Microsoft's Linux kernel submission raises virtualization questions

While Microsoft's submission Monday of driver source code to the Linux kernel is monumental on its face, under the covers it leaves a few unanswered questions about virtualization.

"This submission is goodness, but the question now is how much goodness," said Chris Wolf, an analyst with the Burton Group.

On Monday, Microsoft submitted source code for inclusion in the Linux kernel under a GPLv2 license.

The code consists of four drivers that are part of a Microsoft technology called Linux Device Driver for Virtualization. The drivers, once added to the Linux kernel, will provide the hooks for any distribution of Linux to run on Windows Server 2008 and its Hyper-V hypervisor technology.

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One of the drivers is a virtual hypervisor bus that talks to the Windows Hyper-V platform that will sit underneath Linux. The other three are positioned on top of that and address performance and storage. One is for virtual networks, one for virtual SCSI and the last is virtual block, a storage mechanism similar to SCSI.

Wolf said there are a few things the virtualization user base is going to want to know, such as whether users will see similar driver compatibility that exists between Microsoft and Citrix today.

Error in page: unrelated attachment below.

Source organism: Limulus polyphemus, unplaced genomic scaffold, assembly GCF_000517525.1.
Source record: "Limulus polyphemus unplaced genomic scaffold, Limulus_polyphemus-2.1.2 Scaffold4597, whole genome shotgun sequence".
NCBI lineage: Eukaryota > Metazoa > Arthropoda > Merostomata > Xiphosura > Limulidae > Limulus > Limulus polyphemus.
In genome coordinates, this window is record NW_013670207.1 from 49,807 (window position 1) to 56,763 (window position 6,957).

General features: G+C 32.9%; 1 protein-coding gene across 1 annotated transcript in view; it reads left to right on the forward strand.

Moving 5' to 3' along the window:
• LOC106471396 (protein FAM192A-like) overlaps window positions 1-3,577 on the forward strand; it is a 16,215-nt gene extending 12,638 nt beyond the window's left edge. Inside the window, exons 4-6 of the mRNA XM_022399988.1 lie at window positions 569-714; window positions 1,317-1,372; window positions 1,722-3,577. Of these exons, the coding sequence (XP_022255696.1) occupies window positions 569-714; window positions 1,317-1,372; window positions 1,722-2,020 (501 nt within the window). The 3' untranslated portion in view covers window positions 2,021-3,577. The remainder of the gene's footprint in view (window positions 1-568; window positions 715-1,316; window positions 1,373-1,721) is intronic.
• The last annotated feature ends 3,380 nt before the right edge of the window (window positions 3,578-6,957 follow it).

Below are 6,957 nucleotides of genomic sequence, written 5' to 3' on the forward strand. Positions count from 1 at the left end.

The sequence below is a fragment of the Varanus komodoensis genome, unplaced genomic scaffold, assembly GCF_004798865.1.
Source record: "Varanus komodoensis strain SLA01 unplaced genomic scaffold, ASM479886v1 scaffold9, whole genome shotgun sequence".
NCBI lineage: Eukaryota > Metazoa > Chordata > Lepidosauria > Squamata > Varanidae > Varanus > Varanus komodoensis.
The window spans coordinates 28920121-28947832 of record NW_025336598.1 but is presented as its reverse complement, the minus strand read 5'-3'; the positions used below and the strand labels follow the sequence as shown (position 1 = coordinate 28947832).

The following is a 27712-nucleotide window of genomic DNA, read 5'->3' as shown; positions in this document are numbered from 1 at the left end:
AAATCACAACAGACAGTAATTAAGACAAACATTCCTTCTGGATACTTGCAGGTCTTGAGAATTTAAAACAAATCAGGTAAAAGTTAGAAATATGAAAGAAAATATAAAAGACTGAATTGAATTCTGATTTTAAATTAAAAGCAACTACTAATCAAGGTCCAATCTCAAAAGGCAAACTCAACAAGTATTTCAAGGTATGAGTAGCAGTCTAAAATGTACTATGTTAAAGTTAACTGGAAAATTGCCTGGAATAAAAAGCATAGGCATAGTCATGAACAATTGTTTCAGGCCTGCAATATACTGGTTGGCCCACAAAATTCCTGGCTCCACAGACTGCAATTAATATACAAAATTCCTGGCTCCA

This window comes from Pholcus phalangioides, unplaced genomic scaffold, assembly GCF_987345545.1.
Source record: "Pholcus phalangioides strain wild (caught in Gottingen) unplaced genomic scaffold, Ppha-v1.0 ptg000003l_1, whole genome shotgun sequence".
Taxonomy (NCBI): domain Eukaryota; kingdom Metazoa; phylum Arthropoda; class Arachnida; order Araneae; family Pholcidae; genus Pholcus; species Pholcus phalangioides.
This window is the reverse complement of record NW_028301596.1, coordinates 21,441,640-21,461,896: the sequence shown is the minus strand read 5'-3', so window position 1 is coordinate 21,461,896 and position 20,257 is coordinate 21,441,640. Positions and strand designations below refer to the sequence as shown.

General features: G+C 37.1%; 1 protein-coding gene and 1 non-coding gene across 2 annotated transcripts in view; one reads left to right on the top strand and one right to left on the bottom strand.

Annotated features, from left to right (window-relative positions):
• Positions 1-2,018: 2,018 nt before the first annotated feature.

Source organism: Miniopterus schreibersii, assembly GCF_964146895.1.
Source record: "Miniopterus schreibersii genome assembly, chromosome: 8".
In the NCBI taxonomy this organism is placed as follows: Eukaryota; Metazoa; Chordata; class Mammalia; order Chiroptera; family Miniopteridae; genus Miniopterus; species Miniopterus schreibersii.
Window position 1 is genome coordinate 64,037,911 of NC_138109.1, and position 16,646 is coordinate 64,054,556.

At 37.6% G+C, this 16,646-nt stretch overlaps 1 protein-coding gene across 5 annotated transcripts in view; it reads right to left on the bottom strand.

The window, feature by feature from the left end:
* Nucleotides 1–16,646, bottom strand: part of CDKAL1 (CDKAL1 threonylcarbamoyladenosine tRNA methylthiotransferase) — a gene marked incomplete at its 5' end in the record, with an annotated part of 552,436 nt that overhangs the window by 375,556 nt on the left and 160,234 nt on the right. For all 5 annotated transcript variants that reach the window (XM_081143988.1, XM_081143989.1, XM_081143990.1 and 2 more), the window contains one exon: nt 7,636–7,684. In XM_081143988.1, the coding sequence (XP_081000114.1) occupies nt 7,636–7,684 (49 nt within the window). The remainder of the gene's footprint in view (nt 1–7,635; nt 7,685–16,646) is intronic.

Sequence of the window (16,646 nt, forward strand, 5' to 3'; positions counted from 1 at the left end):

"I can install power virtualized drivers on Xen server and they include the driver libraries for Hyper-V so that if I move a Xen server virtual machine to Hyper-V I can just run it without any modification. I am hopeful that with these open source drivers I will have similar compatibility between Hyper-V, Xen and KVM. That would be ideal," he said.

KVM is the hypervisor technology that is already a part of the Linux kernel.

Wolf said one other pressing question is how fast Novell and Red Hat will backport the new Microsoft virtualization drivers to their distributions.

Greg Kroah-Hartman, the Linux driver project lead and a Novell fellow, said Novell won't hesitate.

"We will have to backport the driver to our enterprise kernel, and that will happen quickly. One of our requirements to get code into our kernel is that it must be accepted upstream and it is now accepted upstream and we can backport it. I don't know a delivery date," he said.

Microsoft's open source driver technology will first appear in December as part of the 2.6.32 release of the kernel.

Wolf said another issue will be performance, specifically around the fact that Microsoft's Hyper-V support for Linux guest operating systems allows only for a single virtual CPU.

"For some applications that run on Linux that is not going to be enough compute power," he said. "Microsoft would need to increase its support to multiple CPUs for Linux guests."

Wolf said that while the issues are more of a platform, support and certification matter it is still an important point of clarity in grading out Microsoft's driver submission to the Linux kernel.

"Microsoft needs this if they are going to be a serious platform for Linux guests," he said.

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This story, "Microsoft's Linux kernel submission raises virtualization questions" was originally published by Network World.

Copyright © 2009 IDG Communications, Inc.

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